Sunday, March 11, 2007

Thomas colorblind in his own mind

Thomas colorblind in his own mind
By Clarence Page a member of the Tribune's editorial board
Copyright © 2007, Chicago Tribune
Published March 11, 2007

WASHINGTON -- The late U.S. Supreme Court Justice Potter Stewart famously declared that he could not define pornography but he knew it when he saw it. Justice Clarence Thomas does not define affirmative action in the same way that a lot of other people do, but he knows when he has not benefited from it.

He reveals that view and more in a rare and surprisingly expansive interview with Business Week senior writer Diane Brady, posted on the magazine's Web site.

Thomas has a reputation for saying little on the bench and even less to reporters. He granted this rare interview because Brady was writing an article about Thomas' beloved college mentor, Rev. John E. Brooks, former president of College of the Holy Cross.

Brooks' story is instructive. Back in 1968, when American cities were on fire with riots, assassinations and war demonstrations, Brooks was the prestigious Massachusetts college's academic dean who set out to recruit African-Americans.

To him, that meant doing something more than placing a want ad in the newspapers that said, "We're here." He personally went out to inner-city Catholic schools (most public schools turned him away, he says) and offered scholarships. He even drove some promising kids to the Worcester, Mass., campus to check it out. One of them was Edward P. Jones, who more recently authored the Pulitzer Prize-winning novel "The Known World." "The fact that he had driven down from Massachusetts [to Jones' home in Washington, D.C.,] told me something in a very quiet way," Jones told the magazine.

That year the number of blacks entering the school of 650 soared to 28 from an average of about two per class. Brooks promised opportunities and scholarships to the youngsters but no special breaks or programs to ease their transition. He pushed them not only to meet, but also to exceed the high academic standards of the school.

Brooks, born in 1923, wanted to open the college to women too but was blocked until after he became president of the Jesuit school in 1970. "Jesuits, he argued, were supposed to educate leaders, and it was clear to him the pool of potential leaders was widening fast," Brady wrote.

Besides Thomas and Jones, that pioneer group also included Ted Wells, the National Law Journal's 2006 lawyer of the year and, more recently, I. Lewis "Scooter" Libby's attorney. Other alumni of that group include investment banker Stanley E. Grayson, a former New York City deputy mayor; and former pro football player Eddie J. Jenkins, who chairs the Massachusetts Alcoholic Beverages Control Commission.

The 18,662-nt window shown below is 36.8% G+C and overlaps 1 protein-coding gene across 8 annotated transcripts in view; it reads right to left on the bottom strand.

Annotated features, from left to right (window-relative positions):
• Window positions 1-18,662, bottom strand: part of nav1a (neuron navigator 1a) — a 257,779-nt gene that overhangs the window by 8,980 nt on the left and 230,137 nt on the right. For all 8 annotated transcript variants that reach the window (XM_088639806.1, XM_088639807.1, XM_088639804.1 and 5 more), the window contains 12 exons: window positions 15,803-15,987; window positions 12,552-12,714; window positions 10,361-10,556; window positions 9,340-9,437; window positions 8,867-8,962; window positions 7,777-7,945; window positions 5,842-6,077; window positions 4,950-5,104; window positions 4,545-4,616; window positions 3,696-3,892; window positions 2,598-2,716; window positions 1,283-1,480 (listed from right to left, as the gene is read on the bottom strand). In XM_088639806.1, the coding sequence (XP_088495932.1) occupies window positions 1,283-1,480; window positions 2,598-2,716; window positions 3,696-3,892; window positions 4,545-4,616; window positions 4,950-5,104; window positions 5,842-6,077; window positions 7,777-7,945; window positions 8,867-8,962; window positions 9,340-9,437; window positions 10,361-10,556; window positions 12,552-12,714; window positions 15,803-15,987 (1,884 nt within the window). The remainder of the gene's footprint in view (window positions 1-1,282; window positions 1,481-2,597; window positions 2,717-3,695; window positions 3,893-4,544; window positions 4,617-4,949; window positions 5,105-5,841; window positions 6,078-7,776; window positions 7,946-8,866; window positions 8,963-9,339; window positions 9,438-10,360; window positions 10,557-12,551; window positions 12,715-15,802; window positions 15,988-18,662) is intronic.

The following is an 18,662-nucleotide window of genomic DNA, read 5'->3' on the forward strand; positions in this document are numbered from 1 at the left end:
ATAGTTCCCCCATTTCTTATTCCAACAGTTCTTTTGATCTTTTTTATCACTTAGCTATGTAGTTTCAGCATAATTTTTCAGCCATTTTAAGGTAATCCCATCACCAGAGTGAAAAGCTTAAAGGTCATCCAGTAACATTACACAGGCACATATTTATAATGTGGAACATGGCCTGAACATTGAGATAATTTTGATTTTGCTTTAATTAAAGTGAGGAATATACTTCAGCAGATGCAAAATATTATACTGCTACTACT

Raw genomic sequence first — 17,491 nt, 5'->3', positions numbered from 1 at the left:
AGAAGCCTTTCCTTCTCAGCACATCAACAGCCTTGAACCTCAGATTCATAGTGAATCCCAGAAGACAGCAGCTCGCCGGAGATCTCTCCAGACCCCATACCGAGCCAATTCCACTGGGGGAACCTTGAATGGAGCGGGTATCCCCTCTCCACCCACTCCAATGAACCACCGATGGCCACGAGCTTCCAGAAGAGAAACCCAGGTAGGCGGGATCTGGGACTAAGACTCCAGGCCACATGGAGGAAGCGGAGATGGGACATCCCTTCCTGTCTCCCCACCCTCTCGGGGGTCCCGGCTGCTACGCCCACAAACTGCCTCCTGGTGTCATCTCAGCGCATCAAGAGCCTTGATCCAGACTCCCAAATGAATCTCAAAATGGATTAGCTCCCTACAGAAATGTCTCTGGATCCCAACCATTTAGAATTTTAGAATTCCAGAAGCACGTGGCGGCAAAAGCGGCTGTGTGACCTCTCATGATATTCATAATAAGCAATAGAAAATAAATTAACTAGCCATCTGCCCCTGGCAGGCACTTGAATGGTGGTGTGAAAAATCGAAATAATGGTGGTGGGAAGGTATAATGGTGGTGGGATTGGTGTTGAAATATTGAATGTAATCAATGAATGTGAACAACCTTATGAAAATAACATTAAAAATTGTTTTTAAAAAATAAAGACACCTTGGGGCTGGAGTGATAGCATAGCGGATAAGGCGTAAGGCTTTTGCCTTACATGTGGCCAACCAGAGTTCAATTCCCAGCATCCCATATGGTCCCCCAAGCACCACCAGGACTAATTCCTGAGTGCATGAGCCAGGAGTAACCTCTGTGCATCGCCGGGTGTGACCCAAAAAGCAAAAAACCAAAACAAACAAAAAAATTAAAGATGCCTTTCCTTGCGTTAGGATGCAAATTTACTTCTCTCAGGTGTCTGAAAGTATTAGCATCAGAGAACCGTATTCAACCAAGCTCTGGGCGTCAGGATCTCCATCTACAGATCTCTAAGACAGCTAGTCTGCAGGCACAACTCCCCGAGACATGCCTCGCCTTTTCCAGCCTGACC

Today, Thomas is a fierce opponent of affirmative action while Wells, a co-chair of the NAACP Legal Defense Fund Board of Directors, strongly defends it. Yet, like many of their classmates, both think the world of Brooks, and it is easy to see why. He did precisely what an ideal affirmative action plan is supposed to do. He was not satisfied with waiting for a diverse talent pool to come to him. He went out, found it and recruited it. Once they were enrolled, he kept an eye on them as he would with any other students, but by their own accounts left them largely to find their own way and succeed without special breaks.

Yet, when Brady asked him directly, Thomas was quick to deny that he benefited from affirmative action. "Oh, no," he said. "I was going to go home to Savannah," after he left a Missouri seminary, "when a nun suggested Holy Cross. That's how I wound up there," Thomas said.

"I was never recruited," he said. "The others were recruited. ... I just showed up, but somebody had to recognize it was a good place to be, and it was a Franciscan nun."

Fine. As I have often said, what's important in such matters is not how you got into college but how you leave. Affirmative action at its best opens doors, but it does not guarantee results. For that, you're on your own.

What concerns me more is Thomas' own enlistment policies. When he and Justice Anthony Kennedy testified in the high court's budget hearing last Thursday before a subcommittee of the House Appropriations Committee, Rep. Jose Serrano, a Democrat from New York, asked about the diversity of their clerks. Thomas expressed an odd sort of pride in his clerks' uniformity. "Mine happen to be all white males," he said of his current clerks. "I don't have quotas."

In other words, the sort of program Brooks followed to increase non-white enrollment at Holy Cross is precisely what Thomas has no intention to do with the Supreme Court's highly competitive clerk positions. I respect Thomas' view, but I prefer Brooks' idea.


Clarence Page is a member of the Tribune's editorial board. E-mail:


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